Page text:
Road rage lessons for the little one

My son keeps me on the straight and narrow. Having a pair of six-year-old eyes on me forces me into good behavior. I pretend to love broccoli, dress appropriately for cold weather, avoid the more "colorful" of YouTube videos, and manage to avoid too much swearing. My language may not be that of a Disney Princess, but I think Shrek and I would at least have an understanding.

One of the few places I have a hard time being a good example for Silas is when I drive. Not that I'm a terrible driver. I've only hit a parked car once, after all, but I do occasionally end up terribly frustrated with other drivers. Not a true case of road rage, but I've got a little case of road peevishness. Also, don't start thinking that ding on your car is from me, when I hit someone's giant Buick in a parking lot I left a note!

There are two main driving habits which drive me to steering wheel-banging frustration no matter whose little eyes are watching me from the back seat. The first is people who drive under the speed limit. "Please!" I scream from the safety of my locked car, with all the windows up, "please drive faster! Not everyone is taking a driving tour of our scenic town!" I'm sorry, but if you feel like slowly touring a town while on a set of wheels, I've heard you can do tours of Jacksonville while on a Segway scooter. Those big white signs with black lettering are not mile markers, are you wondering why you always seem to be at mile 35?

The other thing that makes my blood boil on the road is people who don't use their turn signals. I realize it is a far more serious crime to impersonate a police officer, and that's the only thing that keeps me from pulling these people over and berating them myself at the side of the road. Turn signals keep you safer on the road, and it's part of being a courteous driver. "Oh, you're going to turn left? Thanks for telling me." There aren't a lot of ways that cars speak to one another. The horn is one way, turn signals are another. If I had my way there would also be a third thing that my car could say to your car, but I won't be explicit about that comment, that kind of language would even make Shrek blush.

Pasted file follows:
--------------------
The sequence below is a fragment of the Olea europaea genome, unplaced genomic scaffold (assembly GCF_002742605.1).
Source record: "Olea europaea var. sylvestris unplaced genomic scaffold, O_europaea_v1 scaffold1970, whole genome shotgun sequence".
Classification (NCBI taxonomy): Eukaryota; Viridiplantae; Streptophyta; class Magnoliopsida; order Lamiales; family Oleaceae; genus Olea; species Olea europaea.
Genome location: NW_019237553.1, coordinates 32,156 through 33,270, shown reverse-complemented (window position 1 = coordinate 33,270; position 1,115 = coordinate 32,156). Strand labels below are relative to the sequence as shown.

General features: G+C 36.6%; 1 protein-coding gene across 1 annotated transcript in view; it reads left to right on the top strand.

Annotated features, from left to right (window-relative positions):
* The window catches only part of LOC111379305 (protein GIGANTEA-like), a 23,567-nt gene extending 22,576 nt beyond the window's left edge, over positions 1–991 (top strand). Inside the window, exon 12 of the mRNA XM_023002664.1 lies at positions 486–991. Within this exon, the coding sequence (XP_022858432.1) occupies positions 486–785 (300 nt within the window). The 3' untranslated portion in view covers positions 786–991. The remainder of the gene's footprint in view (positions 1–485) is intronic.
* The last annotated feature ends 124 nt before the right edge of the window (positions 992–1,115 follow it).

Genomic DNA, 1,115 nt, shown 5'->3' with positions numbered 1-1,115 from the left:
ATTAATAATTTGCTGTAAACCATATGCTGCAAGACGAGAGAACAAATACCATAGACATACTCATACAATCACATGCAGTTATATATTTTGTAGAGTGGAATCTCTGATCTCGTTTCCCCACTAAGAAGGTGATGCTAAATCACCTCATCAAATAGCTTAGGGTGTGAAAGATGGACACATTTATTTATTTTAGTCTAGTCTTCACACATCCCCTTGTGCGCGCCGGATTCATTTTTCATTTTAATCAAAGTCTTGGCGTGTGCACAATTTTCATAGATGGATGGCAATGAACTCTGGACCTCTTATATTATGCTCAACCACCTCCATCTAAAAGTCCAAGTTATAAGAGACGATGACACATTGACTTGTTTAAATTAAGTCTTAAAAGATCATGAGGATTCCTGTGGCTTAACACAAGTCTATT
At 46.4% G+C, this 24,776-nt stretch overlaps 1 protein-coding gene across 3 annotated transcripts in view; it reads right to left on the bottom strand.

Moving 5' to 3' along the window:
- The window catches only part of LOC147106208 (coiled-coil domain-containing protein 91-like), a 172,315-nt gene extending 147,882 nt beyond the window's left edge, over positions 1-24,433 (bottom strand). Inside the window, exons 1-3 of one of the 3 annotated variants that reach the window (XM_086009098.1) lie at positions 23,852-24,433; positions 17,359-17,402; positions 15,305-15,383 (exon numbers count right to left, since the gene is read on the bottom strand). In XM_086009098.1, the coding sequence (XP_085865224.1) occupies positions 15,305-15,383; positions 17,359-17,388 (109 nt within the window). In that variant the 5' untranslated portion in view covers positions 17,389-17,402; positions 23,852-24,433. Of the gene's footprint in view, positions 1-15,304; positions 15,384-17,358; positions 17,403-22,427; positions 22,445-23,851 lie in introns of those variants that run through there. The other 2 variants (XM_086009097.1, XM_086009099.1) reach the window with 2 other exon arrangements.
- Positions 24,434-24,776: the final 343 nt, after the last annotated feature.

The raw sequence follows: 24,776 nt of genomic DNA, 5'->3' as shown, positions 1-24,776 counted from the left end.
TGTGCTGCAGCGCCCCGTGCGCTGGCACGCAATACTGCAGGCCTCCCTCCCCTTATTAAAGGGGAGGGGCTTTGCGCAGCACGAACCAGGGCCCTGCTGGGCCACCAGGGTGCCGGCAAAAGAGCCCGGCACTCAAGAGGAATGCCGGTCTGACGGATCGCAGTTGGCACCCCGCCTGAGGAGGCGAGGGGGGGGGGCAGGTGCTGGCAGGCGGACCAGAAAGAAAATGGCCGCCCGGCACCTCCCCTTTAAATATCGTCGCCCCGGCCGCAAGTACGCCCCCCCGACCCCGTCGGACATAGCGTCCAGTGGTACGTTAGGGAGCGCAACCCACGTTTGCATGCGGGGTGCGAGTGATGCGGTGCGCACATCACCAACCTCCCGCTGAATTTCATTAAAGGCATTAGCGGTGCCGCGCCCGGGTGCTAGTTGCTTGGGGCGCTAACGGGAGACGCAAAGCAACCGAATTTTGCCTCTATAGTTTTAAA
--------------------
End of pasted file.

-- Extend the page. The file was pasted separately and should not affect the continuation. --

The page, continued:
I have a co-worker who tells me that she uses the term "My Friend" when driving with her child because she's avoiding another set of words that start with M. F. Now I don't want my son to learn every swear word in the book from me (I want him to look them up in a dictionary while in the third grade, just like I did), but I know that he is more shocked at the emotion behind my words when fury and peevishness strike on the roads, rather than what my actual words are.

I hope that my son, Silas, grows into the kind of man who likes to eat broccoli and wears long pants when it's cold outside. I hope I never have to remind him to "keep things appropriate" while watching YouTube, and that he'll grow up knowing how to do the occasional load of laundry. But even if I fail in all those life lessons, I know that I go to bed praying every night that he at least will use his turn signals.

Zoe Abel lives, and drives, in Ashland, Oregon. She has never hit your car and has never gotten a speeding ticket. You can contact her at

Share This Story